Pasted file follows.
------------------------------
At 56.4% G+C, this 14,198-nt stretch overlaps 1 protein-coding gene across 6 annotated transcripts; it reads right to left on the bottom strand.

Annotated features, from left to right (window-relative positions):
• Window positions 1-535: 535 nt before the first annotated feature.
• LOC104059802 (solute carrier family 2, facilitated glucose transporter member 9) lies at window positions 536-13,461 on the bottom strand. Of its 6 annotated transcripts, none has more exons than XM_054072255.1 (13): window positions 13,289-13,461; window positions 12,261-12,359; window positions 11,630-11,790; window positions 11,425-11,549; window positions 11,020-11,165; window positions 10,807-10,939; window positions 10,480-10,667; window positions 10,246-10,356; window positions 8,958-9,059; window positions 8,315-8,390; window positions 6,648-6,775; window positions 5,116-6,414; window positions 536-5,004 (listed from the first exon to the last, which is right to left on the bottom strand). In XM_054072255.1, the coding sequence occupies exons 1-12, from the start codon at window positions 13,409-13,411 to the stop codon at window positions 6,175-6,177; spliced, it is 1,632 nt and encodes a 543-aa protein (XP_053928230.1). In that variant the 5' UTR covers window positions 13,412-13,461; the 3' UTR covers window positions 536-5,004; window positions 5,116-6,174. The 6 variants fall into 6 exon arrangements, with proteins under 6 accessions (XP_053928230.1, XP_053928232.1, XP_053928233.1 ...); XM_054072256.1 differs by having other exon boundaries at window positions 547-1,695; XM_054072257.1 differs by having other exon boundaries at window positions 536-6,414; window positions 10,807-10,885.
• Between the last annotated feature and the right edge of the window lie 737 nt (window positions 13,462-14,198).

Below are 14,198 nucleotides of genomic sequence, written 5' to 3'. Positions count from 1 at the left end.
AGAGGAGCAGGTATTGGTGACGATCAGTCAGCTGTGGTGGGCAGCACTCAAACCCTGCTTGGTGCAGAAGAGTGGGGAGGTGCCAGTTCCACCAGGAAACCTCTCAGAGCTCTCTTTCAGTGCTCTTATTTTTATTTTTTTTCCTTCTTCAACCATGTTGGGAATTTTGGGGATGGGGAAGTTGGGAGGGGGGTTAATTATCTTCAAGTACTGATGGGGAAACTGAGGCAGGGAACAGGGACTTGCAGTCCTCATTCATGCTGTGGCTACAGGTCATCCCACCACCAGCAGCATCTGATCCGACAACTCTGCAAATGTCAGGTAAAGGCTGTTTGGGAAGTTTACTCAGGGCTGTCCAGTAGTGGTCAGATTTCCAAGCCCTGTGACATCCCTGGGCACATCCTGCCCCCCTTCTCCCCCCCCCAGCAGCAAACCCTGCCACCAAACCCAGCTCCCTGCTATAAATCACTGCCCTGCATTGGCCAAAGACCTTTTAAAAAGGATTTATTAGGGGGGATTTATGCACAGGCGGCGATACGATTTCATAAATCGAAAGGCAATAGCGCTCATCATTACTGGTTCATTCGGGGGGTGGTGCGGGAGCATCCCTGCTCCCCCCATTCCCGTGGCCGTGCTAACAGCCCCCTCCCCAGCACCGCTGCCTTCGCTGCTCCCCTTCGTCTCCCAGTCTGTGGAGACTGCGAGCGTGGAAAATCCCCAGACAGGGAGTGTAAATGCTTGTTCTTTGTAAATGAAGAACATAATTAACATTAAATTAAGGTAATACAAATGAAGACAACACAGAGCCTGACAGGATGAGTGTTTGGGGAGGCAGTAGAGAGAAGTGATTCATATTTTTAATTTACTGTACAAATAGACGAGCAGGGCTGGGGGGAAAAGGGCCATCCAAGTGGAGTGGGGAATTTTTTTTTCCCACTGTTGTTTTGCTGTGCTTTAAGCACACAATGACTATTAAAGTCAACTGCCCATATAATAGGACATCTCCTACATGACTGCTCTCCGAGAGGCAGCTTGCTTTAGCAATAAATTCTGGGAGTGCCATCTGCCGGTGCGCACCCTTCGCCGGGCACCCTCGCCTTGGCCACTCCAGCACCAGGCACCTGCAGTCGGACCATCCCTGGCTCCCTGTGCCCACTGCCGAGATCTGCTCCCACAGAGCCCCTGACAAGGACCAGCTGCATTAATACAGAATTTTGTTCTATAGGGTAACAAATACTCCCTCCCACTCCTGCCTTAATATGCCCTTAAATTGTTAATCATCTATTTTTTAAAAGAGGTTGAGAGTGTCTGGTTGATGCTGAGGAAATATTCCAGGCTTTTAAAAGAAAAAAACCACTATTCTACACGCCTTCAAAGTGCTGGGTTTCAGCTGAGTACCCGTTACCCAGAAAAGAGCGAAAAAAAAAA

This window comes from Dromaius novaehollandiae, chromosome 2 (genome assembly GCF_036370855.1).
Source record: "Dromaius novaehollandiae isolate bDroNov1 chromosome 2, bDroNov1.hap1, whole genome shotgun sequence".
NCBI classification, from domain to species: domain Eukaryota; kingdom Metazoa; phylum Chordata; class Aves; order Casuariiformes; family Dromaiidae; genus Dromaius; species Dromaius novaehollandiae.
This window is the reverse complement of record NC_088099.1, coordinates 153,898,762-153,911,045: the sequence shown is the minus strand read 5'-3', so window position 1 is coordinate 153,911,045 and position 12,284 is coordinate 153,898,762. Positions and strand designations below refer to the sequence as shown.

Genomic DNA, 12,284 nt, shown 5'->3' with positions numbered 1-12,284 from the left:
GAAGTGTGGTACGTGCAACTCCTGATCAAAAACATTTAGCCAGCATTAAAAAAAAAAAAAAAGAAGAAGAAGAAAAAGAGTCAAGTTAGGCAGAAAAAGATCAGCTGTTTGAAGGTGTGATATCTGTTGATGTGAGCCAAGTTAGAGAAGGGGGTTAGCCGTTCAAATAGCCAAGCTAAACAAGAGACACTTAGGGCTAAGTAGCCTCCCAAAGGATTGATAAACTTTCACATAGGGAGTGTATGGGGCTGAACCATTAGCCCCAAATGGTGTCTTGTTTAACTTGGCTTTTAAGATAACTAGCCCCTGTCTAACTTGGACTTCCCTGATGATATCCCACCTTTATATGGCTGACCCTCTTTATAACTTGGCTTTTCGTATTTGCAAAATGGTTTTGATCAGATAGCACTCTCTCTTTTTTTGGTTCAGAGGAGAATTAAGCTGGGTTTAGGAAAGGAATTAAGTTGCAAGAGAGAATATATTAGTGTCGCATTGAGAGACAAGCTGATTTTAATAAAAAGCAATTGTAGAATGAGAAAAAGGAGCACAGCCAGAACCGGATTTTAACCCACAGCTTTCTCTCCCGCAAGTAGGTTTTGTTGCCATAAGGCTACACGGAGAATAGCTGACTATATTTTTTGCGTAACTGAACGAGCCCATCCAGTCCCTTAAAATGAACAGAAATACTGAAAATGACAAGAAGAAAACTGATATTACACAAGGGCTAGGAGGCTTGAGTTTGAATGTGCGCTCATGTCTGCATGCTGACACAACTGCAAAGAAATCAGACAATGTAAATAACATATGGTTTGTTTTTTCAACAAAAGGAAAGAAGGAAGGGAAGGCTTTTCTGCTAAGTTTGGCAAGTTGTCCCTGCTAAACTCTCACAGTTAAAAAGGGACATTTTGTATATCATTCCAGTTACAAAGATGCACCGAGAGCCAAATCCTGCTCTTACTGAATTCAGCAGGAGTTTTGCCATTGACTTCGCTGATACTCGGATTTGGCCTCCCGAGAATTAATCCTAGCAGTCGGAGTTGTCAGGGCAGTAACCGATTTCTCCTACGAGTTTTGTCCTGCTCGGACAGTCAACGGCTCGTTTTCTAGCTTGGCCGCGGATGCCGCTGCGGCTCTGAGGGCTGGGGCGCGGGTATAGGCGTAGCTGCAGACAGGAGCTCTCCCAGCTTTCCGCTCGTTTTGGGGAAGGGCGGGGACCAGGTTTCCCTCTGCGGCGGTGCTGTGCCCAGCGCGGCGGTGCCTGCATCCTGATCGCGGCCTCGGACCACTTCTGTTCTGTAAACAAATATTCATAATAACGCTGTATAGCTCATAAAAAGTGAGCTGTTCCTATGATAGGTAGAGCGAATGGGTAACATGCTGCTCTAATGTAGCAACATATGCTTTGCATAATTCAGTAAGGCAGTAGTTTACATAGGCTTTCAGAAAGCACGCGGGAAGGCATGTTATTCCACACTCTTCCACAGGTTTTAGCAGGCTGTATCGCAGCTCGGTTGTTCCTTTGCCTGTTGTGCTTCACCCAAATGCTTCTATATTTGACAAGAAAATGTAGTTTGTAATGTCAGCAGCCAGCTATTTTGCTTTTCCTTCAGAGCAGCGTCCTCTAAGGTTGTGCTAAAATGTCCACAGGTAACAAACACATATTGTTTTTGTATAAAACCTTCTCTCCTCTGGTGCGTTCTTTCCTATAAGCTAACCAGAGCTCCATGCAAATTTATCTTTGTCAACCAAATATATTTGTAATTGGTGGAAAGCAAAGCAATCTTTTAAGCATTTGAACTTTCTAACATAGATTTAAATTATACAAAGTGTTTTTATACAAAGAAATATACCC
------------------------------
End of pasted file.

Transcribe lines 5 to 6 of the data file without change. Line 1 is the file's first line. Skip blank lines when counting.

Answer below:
• Between the last annotated feature and the right edge of the window lie 737 nt (window positions 13,462-14,198).

Below are 14,198 nucleotides of genomic sequence, written 5' to 3'. Positions count from 1 at the left end.